Lead Researcher: Joshua Craver
Contact: Joshua Craver
Industry Partners: Vertical Irrigation LLC  

Vertical indoor farming is capturing a larger market share of food production, yet problems in this nascent field remain. Indoor farming benefits from reduced water consumption by employing closed system techniques such as hydroponics and aquaponics, however, optimizations can be further improved with systems automation and waste reduction. Reducing operation expenses is achievable by deploying passive and reusable sensors that acquire actionable information that can then be used for machine learning optimizations. Our state-of-the-art opto-electronic and photonic sensors monitor environmental conditions, and, when paired with linear regression-based analysis techniques can correlate the signal outputs to product yield and operation efficiencies. This team studied the efficacy of a “big-data” approach that compared profit margins of vertical farming systems over multiple grow cycles with and without using our custom remote monitoring system. We saw a simplified workflow by automating plant and systems monitoring, which reduces labor cost, and more uniform and high-volume product yield, both of which boost profit margins.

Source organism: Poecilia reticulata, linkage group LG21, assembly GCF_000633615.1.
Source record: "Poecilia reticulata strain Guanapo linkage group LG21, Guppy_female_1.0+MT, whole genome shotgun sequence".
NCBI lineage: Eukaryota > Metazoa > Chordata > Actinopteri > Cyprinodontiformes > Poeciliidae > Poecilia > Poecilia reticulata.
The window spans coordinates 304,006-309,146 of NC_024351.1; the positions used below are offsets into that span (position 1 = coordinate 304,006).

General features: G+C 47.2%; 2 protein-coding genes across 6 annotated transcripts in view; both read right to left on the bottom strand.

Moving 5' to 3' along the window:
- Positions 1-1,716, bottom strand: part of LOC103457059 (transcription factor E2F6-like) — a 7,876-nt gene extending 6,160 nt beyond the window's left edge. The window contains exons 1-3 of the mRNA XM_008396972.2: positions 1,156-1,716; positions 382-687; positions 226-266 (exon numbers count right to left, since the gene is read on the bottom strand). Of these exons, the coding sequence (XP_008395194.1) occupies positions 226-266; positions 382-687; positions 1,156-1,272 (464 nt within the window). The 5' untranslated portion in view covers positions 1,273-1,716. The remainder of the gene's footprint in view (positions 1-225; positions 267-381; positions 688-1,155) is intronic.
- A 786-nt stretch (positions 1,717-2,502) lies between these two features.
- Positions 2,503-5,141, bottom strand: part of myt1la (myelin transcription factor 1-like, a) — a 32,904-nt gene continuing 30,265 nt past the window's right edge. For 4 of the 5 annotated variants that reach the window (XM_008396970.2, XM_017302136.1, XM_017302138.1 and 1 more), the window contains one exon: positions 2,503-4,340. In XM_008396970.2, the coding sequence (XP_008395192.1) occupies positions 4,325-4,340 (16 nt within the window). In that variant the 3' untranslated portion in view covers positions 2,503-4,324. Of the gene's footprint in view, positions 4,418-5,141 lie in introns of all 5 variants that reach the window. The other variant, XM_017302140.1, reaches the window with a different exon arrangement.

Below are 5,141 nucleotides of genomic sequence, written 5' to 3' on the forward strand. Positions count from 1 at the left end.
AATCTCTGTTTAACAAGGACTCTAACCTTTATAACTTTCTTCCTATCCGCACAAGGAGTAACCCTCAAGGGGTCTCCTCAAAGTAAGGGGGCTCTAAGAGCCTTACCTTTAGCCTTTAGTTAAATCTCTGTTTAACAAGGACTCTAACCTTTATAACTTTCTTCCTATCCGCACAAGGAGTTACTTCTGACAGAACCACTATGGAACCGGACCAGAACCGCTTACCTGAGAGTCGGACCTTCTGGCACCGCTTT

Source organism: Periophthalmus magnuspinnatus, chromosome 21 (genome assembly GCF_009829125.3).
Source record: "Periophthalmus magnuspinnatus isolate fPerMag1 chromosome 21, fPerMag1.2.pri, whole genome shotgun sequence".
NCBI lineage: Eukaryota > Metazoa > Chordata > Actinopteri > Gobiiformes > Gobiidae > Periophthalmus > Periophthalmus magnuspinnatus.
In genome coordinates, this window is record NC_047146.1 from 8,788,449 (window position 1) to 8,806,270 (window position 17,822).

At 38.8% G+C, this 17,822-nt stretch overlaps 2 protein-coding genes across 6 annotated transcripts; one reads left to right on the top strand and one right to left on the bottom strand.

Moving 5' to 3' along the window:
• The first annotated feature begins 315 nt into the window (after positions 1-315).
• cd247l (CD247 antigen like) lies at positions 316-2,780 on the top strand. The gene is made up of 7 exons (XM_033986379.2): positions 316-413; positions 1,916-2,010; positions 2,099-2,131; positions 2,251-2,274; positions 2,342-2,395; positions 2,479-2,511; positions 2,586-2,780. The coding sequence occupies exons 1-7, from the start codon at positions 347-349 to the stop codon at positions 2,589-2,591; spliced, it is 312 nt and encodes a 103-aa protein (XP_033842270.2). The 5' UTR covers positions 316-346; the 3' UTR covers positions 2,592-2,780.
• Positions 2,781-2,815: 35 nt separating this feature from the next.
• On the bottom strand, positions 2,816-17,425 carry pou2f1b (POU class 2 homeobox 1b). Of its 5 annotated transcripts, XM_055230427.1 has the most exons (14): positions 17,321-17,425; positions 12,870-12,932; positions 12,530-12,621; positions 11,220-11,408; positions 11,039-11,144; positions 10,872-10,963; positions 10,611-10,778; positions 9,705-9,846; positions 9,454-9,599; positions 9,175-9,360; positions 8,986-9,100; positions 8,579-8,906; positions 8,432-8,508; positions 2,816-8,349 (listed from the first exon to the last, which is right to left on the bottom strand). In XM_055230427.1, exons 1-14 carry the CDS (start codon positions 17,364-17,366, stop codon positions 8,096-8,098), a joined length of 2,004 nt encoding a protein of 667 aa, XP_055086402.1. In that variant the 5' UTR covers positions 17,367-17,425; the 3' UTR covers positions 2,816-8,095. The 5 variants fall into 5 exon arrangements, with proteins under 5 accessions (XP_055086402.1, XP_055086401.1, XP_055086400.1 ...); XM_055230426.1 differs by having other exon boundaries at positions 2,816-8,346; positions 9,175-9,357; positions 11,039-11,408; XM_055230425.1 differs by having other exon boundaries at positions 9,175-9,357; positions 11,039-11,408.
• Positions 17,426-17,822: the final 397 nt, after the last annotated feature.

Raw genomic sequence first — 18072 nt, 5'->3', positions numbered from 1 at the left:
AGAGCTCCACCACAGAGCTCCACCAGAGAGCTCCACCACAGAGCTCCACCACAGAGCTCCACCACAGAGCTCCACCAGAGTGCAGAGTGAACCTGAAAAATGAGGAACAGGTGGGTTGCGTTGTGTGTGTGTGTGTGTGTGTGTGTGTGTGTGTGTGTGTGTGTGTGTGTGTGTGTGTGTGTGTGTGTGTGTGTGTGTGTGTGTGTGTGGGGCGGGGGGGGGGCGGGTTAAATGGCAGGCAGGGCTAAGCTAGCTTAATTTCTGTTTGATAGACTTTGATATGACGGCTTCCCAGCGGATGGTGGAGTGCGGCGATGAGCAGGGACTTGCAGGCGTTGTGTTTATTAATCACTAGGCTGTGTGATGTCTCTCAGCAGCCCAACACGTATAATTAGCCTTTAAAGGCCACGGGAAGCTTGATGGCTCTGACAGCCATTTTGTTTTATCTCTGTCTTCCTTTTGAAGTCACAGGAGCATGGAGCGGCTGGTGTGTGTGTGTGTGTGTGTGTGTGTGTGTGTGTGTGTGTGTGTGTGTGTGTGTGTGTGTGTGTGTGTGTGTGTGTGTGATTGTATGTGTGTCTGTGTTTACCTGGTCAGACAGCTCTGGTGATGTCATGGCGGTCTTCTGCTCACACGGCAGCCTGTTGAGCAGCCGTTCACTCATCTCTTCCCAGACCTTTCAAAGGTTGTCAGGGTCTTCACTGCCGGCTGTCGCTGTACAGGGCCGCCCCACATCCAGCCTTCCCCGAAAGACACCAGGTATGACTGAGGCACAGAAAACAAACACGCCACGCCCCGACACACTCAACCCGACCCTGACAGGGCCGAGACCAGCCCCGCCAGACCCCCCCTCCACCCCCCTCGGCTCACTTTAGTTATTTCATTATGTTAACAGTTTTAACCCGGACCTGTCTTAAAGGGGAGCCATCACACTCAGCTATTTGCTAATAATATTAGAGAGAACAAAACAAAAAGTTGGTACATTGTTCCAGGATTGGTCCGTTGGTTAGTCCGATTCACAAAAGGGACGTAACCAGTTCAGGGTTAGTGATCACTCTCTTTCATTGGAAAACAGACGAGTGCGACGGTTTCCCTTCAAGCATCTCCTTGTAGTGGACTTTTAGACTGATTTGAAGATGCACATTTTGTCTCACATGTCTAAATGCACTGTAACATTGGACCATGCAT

Project Background: Vertical irrigation technologies can reduce some of the water and energy used for crop production and optimizing lighting in these irrigation systems may make it possible to significantly reduce other inputs. This project focused on developing and testing computer vision techniques to measure real time growth of microgreens, and determine if they can be used to dynamically and automatically adjust growing conditions.